The idea of a cultural vending machine challenges conventional views on visual art and the art market, putting art to the money test: the works are sold at low prices that are very affordable for potential buyers, but would only cover the production cost, at best, for the artists. It also eliminates the middle man from the entire transactional process; no galleries, institutions or art dealers are involved. And the fact that the works are hidden from sight implies trust and/or documentation on the buyer’s part, essentially altering the viewer’s passive role, who must now act in order to have access to art. The vending machine is an excellent concept that can be read on multiple levels, and it can also serve as a test to see how invested the public is in this very particular brand of art consumption. Yet the curatorial text and the selection of artists don’t quite align with all these notions, indicating to something else entirely. There is no mention of neither the transactional aspect, nor the concept of an unseen work of art anywhere in the printed art statements. Instead, the whole endeavor was dressed up in the all too familiar garments of speculative concepts that are safe and ambiguous enough so that they cover all bases, at least on paper, almost as if the curators were afraid to own up to their true intentions.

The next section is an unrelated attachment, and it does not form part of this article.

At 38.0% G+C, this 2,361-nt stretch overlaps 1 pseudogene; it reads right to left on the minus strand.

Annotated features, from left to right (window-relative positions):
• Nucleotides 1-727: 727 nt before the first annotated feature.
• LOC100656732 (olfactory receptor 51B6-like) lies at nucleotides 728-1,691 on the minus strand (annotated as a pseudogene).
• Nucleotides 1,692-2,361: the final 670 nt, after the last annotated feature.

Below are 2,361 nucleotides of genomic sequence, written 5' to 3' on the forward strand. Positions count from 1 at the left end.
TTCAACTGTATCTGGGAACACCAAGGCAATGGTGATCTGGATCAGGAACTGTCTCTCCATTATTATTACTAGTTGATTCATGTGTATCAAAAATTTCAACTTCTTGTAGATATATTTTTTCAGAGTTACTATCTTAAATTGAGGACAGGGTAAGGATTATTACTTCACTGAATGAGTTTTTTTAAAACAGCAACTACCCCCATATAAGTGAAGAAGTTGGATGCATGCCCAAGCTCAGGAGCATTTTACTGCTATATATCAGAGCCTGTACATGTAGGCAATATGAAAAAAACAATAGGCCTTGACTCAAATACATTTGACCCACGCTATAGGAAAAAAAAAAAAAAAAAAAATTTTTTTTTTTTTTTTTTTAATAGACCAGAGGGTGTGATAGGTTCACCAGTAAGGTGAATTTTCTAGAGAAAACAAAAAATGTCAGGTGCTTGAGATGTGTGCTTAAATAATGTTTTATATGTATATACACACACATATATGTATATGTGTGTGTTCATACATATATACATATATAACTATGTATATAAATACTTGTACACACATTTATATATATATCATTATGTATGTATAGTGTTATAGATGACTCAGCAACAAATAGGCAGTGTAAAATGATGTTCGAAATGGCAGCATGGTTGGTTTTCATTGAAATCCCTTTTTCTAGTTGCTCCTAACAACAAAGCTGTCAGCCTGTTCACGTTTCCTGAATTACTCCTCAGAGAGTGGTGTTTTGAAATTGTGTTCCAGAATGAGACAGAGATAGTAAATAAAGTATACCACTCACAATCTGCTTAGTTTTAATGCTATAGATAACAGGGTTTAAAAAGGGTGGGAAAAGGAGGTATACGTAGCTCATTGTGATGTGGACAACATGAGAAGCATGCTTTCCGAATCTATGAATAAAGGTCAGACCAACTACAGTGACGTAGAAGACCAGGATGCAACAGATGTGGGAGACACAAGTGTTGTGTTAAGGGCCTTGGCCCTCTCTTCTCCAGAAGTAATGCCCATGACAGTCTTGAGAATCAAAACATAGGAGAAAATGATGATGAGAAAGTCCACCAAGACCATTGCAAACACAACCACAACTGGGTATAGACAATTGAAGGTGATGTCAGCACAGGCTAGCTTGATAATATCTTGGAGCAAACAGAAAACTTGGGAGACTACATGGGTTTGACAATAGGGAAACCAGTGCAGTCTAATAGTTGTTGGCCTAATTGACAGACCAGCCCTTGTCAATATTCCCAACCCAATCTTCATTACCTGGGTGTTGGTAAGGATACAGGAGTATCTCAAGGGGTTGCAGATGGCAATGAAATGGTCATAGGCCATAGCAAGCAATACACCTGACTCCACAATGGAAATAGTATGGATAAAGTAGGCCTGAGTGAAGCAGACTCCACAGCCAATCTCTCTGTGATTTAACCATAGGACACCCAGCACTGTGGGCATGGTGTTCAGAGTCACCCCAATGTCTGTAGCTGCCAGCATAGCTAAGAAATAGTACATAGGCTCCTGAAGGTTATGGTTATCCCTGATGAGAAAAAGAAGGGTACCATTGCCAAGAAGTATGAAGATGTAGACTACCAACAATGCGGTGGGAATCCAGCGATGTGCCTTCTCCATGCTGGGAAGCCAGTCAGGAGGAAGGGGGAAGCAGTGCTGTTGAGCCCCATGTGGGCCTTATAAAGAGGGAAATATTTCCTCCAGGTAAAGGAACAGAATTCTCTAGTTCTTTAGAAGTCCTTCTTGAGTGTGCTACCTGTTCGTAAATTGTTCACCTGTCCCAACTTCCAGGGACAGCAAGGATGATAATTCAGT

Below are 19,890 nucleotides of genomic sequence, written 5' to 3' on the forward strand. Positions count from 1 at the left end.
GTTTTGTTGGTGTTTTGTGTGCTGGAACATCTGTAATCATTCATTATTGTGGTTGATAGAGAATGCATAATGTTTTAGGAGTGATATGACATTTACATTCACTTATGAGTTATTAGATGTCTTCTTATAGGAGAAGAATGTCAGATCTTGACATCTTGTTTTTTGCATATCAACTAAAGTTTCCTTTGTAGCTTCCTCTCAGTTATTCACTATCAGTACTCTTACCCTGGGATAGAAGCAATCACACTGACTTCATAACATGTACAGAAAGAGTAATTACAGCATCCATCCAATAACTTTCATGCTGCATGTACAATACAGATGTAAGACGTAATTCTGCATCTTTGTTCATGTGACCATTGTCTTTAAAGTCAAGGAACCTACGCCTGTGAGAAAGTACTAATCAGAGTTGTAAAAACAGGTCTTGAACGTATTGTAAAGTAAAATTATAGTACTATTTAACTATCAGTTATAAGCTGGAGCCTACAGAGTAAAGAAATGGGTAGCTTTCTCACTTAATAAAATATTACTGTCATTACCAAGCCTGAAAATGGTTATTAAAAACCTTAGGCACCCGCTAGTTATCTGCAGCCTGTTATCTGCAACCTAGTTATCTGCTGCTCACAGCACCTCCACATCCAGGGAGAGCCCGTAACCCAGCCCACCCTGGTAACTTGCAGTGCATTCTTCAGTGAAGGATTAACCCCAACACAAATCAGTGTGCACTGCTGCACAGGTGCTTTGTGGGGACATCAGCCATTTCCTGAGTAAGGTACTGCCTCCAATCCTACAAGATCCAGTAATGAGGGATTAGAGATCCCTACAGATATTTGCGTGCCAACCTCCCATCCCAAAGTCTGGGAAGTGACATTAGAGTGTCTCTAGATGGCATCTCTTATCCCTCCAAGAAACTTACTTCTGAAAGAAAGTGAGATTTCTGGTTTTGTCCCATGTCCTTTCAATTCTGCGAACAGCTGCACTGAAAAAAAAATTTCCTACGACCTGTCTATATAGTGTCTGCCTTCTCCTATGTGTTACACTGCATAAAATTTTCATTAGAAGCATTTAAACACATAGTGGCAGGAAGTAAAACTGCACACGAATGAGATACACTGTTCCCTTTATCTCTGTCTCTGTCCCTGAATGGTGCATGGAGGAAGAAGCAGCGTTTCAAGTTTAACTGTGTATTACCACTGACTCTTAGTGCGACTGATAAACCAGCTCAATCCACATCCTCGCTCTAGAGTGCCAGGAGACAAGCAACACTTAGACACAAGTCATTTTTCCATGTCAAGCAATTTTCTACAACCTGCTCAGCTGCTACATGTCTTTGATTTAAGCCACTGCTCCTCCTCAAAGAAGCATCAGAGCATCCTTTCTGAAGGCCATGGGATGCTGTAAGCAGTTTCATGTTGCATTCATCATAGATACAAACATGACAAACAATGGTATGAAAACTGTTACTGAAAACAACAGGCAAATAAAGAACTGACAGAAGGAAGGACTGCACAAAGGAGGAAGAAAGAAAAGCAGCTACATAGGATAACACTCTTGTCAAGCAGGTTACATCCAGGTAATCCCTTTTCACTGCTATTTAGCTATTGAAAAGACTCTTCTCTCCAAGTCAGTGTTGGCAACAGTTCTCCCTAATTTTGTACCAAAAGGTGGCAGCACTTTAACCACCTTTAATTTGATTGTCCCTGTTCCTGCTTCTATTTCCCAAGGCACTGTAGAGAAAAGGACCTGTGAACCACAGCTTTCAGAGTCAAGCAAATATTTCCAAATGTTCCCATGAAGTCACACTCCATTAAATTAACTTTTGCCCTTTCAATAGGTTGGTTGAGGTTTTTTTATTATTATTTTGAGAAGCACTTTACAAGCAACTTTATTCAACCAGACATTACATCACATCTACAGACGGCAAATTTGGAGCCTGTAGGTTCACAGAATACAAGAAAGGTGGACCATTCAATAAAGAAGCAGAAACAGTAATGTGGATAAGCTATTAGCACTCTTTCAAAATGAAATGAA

Potential buyers weren’t totally left in the dark. There was a presentation during the opening evening, so that artists got to offer a little glimpse of what their box might contain, but only a few of them actually showcased their project.